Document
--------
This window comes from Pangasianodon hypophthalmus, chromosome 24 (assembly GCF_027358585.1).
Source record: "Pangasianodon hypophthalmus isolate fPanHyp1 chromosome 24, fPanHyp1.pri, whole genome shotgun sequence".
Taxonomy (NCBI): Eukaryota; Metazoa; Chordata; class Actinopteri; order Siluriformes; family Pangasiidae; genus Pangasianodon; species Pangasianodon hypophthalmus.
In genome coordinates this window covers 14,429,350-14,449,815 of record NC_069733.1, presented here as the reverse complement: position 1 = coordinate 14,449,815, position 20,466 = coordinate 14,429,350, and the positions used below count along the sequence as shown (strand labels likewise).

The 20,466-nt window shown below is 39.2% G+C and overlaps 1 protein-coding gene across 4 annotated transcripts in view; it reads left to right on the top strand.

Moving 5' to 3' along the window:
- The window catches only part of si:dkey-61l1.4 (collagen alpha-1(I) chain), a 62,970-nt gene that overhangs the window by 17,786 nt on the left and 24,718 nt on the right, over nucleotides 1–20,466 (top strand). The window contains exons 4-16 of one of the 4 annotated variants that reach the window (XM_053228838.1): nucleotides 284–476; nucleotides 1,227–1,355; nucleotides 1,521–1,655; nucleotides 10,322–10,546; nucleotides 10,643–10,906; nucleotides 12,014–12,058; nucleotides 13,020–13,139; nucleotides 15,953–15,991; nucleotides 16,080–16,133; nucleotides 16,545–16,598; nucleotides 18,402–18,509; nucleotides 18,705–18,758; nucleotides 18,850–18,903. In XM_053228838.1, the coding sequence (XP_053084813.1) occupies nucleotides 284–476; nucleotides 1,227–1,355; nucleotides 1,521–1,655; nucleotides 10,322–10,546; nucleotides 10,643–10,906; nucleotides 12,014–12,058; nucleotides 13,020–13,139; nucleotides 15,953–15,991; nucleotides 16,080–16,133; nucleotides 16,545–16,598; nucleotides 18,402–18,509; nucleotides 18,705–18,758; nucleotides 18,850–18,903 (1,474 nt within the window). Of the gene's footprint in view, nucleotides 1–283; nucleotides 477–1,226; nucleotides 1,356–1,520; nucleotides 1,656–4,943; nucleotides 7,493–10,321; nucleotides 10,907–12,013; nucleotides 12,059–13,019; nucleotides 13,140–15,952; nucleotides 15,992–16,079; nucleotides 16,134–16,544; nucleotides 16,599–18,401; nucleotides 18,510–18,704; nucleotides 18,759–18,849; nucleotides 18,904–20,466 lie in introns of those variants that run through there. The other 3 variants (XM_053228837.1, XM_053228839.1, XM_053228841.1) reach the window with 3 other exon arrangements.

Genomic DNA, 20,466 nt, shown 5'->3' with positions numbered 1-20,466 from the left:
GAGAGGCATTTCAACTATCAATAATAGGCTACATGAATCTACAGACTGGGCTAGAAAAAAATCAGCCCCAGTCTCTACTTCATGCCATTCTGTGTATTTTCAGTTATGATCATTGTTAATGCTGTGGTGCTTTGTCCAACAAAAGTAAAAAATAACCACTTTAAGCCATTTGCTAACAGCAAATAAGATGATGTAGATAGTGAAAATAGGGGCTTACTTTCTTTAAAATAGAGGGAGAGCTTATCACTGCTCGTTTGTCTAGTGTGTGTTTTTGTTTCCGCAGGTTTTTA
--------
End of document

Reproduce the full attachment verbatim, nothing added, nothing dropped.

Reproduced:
This window comes from Pangasianodon hypophthalmus, chromosome 24 (assembly GCF_027358585.1).
Source record: "Pangasianodon hypophthalmus isolate fPanHyp1 chromosome 24, fPanHyp1.pri, whole genome shotgun sequence".
Taxonomy (NCBI): Eukaryota; Metazoa; Chordata; class Actinopteri; order Siluriformes; family Pangasiidae; genus Pangasianodon; species Pangasianodon hypophthalmus.
In genome coordinates this window covers 14,429,350-14,449,815 of record NC_069733.1, presented here as the reverse complement: position 1 = coordinate 14,449,815, position 20,466 = coordinate 14,429,350, and the positions used below count along the sequence as shown (strand labels likewise).

The 20,466-nt window shown below is 39.2% G+C and overlaps 1 protein-coding gene across 4 annotated transcripts in view; it reads left to right on the top strand.

Moving 5' to 3' along the window:
- The window catches only part of si:dkey-61l1.4 (collagen alpha-1(I) chain), a 62,970-nt gene that overhangs the window by 17,786 nt on the left and 24,718 nt on the right, over nucleotides 1–20,466 (top strand). The window contains exons 4-16 of one of the 4 annotated variants that reach the window (XM_053228838.1): nucleotides 284–476; nucleotides 1,227–1,355; nucleotides 1,521–1,655; nucleotides 10,322–10,546; nucleotides 10,643–10,906; nucleotides 12,014–12,058; nucleotides 13,020–13,139; nucleotides 15,953–15,991; nucleotides 16,080–16,133; nucleotides 16,545–16,598; nucleotides 18,402–18,509; nucleotides 18,705–18,758; nucleotides 18,850–18,903. In XM_053228838.1, the coding sequence (XP_053084813.1) occupies nucleotides 284–476; nucleotides 1,227–1,355; nucleotides 1,521–1,655; nucleotides 10,322–10,546; nucleotides 10,643–10,906; nucleotides 12,014–12,058; nucleotides 13,020–13,139; nucleotides 15,953–15,991; nucleotides 16,080–16,133; nucleotides 16,545–16,598; nucleotides 18,402–18,509; nucleotides 18,705–18,758; nucleotides 18,850–18,903 (1,474 nt within the window). Of the gene's footprint in view, nucleotides 1–283; nucleotides 477–1,226; nucleotides 1,356–1,520; nucleotides 1,656–4,943; nucleotides 7,493–10,321; nucleotides 10,907–12,013; nucleotides 12,059–13,019; nucleotides 13,140–15,952; nucleotides 15,992–16,079; nucleotides 16,134–16,544; nucleotides 16,599–18,401; nucleotides 18,510–18,704; nucleotides 18,759–18,849; nucleotides 18,904–20,466 lie in introns of those variants that run through there. The other 3 variants (XM_053228837.1, XM_053228839.1, XM_053228841.1) reach the window with 3 other exon arrangements.

Genomic DNA, 20,466 nt, shown 5'->3' with positions numbered 1-20,466 from the left:
GAGAGGCATTTCAACTATCAATAATAGGCTACATGAATCTACAGACTGGGCTAGAAAAAAATCAGCCCCAGTCTCTACTTCATGCCATTCTGTGTATTTTCAGTTATGATCATTGTTAATGCTGTGGTGCTTTGTCCAACAAAAGTAAAAAATAACCACTTTAAGCCATTTGCTAACAGCAAATAAGATGATGTAGATAGTGAAAATAGGGGCTTACTTTCTTTAAAATAGAGGGAGAGCTTATCACTGCTCGTTTGTCTAGTGTGTGTTTTTGTTTCCGCAGGTTTTTA